DETROIT-SHOREWAY is a Cleveland neighborhood and Statistical Planning Area (SPA) located on the city’s west side. Centered around Gordon Square (W. 65th St. and Detroit Ave.) it is bounded on the east by OHIO CITY (along an irregular line comprising W. 41st - 45th Sts.), on the west by W. 85th St. and W. Blvd., on the north by Lake Erie and EDGEWATER PARK, and on the south by Clark Ave.
Detroit-Shoreway became part of BROOKLYN TOWNSHIP in 1818. Most of the area joined Cleveland when Ohio City was annexed on 5 June 1854. Streetcar development along Detroit Ave.— both neighborhoods’ first main thoroughfare—began in 1863, spurring significant commercial growth along the corridor.
Detroit-Shoreway initially was a Yankee enclave, but immigrants soon carved out their own sections. GERMANS clustered around W. 76th St. after 1830, when many came to work on the OHIO AND ERIE CANAL. By mid-Century IRISH were settling between W. 45th and W. 65th Sts., building St. Colman's Church (see ST. PATRICK'S PARISH) in 1880 in addition to numerous pubs. ITALIANS and ROMANIANS arrived in the early 20th Century. The center of Italian community life became Our Lady of Mt. Carmel Church, built in 1926 on Detroit Ave. between W. 69th and W. 70th Sts. Romanians located between W. 52nd and W. 61st Sts. north of Detroit (previously an Irish area). They established ST. HELENA'S CHURCH on W. 65th St. and Cleveland’s first Romanian newspaper, the Romanian Press, on Detroit Ave. at W. 55th St.
Late in the 19th Century, large manufacturing plants began operating close to Lake Erie, served by the Lake Shore and Michigan Southern rail lines that ran along the bluff. By 1920 job opportunities engendered by the manufactories helped push Detroit-Shoreway’s population to 41,000. Dense housing lined the streets around Detroit Ave. Many residents began moving to the suburbs after WORLD WAR II, opening the area to later arrivals such as Puerto Ricans and Mexicans (see (HISPANIC COMMUNITY), as well as Appalachians and AMERICAN INDIANS. Population and commercial activity began to wane, spurred by the suburban exodus and the demolition of homes along Detroit-Shoreway’s southern border to enable construction of I-90 (completed 1978). The neighborhood’s population dropped to 36,500 by 1960 and 20,741 by 1980.
Detroit-Shoreway’s population was down to 17,382 by 2000, although the neighborhood already had begun to rebound. Detroit-Shoreway Community Development Org. was launched in 1973, initially to spur improvement of the Detroit Ave. commercial strip. DSCDO also became an administrator for Small Business Assn. loans for area businesses and worked to help restore the Gordon Square Arcade and (what is now) the City Savings and Loan Condominiums at W. 75th St. and Detroit Ave. Since then, DSCDO also has helped preserve more than a dozen historic buildings and created hundreds of units of affordable housing.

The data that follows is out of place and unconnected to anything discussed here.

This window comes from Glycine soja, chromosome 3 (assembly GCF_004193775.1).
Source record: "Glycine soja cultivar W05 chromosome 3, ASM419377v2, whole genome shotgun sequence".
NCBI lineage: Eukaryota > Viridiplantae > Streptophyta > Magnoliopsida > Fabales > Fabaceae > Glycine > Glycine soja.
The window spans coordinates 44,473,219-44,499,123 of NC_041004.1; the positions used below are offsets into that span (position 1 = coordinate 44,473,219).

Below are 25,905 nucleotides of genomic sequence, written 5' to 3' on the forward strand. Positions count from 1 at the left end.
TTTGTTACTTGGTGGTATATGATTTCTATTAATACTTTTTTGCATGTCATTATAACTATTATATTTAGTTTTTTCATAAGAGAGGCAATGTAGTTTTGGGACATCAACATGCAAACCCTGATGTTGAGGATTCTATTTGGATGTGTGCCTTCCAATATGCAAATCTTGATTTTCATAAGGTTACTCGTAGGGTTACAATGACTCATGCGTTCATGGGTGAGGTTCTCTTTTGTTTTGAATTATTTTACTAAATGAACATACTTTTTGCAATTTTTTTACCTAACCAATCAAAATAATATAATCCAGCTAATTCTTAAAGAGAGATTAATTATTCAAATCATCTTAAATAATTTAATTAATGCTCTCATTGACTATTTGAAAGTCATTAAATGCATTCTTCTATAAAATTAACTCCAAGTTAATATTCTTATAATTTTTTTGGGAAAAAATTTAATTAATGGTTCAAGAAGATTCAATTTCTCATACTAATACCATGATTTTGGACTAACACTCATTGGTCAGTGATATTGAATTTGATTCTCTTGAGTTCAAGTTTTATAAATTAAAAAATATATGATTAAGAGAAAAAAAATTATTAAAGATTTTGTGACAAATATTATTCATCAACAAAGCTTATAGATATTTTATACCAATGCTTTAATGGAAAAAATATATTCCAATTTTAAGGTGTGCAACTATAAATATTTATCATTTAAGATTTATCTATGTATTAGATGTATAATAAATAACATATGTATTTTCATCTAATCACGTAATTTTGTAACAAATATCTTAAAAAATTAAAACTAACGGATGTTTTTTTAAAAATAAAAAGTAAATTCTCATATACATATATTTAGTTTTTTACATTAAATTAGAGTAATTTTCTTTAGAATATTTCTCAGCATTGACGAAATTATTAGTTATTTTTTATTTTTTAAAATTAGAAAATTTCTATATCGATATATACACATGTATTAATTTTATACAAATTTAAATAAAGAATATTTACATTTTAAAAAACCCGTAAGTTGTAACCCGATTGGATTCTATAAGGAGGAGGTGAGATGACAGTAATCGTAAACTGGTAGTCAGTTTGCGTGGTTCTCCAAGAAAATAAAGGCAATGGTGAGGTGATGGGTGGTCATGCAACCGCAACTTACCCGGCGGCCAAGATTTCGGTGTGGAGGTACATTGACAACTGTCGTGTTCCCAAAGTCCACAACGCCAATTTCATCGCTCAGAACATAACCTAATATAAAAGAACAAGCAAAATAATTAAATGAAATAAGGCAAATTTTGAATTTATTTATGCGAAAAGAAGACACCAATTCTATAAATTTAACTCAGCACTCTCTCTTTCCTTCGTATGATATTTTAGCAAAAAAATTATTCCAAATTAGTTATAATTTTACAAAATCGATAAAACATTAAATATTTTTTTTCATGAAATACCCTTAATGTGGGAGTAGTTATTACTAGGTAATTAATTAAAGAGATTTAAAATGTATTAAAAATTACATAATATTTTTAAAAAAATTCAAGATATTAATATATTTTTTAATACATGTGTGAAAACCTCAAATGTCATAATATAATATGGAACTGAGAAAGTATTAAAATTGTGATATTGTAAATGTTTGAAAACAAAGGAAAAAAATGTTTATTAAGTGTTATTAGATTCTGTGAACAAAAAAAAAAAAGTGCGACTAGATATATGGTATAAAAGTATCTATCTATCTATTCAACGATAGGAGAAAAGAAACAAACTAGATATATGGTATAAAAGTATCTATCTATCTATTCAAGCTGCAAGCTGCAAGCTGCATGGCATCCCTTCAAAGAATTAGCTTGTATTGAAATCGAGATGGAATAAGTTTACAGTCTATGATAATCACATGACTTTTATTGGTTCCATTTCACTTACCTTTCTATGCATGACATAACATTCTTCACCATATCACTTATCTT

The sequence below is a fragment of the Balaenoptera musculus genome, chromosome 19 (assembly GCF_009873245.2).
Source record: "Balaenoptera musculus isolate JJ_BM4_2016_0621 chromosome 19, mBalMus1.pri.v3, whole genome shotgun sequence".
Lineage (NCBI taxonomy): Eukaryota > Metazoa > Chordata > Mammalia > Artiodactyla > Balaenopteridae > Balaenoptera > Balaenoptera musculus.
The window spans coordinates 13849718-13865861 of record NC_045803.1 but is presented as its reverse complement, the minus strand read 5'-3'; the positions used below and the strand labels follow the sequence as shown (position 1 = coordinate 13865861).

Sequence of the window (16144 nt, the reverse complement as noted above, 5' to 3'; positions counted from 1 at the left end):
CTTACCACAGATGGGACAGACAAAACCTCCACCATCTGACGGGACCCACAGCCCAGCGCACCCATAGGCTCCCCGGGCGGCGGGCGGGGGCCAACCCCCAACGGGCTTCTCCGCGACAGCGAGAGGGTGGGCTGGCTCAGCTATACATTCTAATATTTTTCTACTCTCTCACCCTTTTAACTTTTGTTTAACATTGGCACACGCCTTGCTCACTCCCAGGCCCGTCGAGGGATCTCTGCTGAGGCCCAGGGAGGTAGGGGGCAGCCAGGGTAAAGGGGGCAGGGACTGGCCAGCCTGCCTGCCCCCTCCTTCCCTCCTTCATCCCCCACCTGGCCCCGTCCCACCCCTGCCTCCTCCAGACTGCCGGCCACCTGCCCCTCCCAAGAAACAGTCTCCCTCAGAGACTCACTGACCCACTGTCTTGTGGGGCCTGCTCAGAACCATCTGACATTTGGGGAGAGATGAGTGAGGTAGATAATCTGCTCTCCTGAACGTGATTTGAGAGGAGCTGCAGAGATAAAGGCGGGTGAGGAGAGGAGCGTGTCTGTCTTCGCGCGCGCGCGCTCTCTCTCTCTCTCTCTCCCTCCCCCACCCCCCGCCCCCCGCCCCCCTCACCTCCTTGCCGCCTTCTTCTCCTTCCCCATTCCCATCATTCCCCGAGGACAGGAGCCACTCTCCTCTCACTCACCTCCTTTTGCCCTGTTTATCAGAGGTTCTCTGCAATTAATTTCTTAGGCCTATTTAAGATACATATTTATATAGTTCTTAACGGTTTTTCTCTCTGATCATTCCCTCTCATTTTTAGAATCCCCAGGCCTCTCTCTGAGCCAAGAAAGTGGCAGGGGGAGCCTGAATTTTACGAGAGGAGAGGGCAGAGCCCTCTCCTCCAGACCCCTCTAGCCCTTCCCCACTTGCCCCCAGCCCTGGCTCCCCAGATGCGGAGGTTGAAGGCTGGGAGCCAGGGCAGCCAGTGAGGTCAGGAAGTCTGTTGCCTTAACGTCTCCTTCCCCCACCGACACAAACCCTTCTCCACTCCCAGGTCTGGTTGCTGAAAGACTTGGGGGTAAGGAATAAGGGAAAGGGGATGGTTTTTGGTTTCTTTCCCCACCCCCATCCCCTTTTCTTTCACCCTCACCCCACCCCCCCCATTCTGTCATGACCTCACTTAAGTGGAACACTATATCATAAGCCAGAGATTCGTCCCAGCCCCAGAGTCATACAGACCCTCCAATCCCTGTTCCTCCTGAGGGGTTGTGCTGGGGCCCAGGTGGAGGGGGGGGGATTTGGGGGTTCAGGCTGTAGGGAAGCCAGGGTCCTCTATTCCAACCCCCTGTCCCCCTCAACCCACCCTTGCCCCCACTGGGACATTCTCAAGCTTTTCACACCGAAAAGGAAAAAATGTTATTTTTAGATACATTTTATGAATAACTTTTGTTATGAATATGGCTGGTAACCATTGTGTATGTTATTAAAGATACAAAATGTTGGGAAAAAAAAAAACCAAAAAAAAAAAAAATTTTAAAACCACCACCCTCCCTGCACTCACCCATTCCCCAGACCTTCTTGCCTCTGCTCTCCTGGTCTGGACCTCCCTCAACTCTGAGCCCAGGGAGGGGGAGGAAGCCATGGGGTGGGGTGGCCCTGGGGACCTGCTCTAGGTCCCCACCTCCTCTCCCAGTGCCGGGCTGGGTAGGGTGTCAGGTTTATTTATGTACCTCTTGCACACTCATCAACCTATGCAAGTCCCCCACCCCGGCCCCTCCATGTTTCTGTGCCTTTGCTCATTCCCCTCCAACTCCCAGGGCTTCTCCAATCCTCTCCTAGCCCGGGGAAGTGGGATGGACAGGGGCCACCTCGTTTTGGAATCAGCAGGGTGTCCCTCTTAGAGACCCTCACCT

Growth and redevelopment continue to occur throughout the Detroit-Shoreway district, with Gordon Square still considered the neighborhood’s epicenter. Named for WILLIAM J. GORDON, a wealthy entrepreneur best known for gifting his lakefront estate (Gordon Park) to the city of Cleveland, Gordon Square has become a social and artistic hub comprising a renovated Capitol Theatre, a new building for the Near West Theatre, a Cleveland Public Theater complex, and the Reinberger Auditorium (home of the Talespinner Children's Theatre) at 5209 Detroit Ave. Spurred by DSCDO the Detroit Ave. streetscape from West 58th St. to West 73rd St. has been rebuilt, with utility lines put underground. Restaurants are abundant. North and west of Detroit Ave. the brownfield site formerly occupied by the Union Carbide, Eveready Battery Co. and Otis Elevator plants has been transformed into a residential neighborhood of several dozen acres called Battery Park. The former BAKER ELECTRIC MOTOR VEHICLE CO. north of Lake Ave. is now the 78th Street Studios, a 170,000-sq.-ft. maze of artist studios and galleries. The West Shoreway (SR-2) has been reinvented as a more-scenic 35-mph boulevard. New and renovated tunnels under SR-2 connect the Detroit-Shoreway neighborhood to Edgewater Park, which also has been transformed by the CLEVELAND METROPARKS, which took control of the park from the State of Ohio in 2013. A 22-acre recreation complex—the Zone Recreation Center—opened in 1982 at West 63rd St. and Lorain Ave. and was expanded and improved in 2012. And metaphorically connecting the new Detroit-Shoreway neighborhood to its past, abundant antique shops continue to operate along Lorain Ave. west of West 65th St. Approaching 2020 the area’s population stands just above 14,000 (~ 50% white, 23% Hispanic and 23% African American).
Detroit-Shoreway includes the Franklin Blvd. and West Clinton historic districts. Gordon Square and Cleveland Public Theater also are listed on the National Register.
Updated by Christopher Roy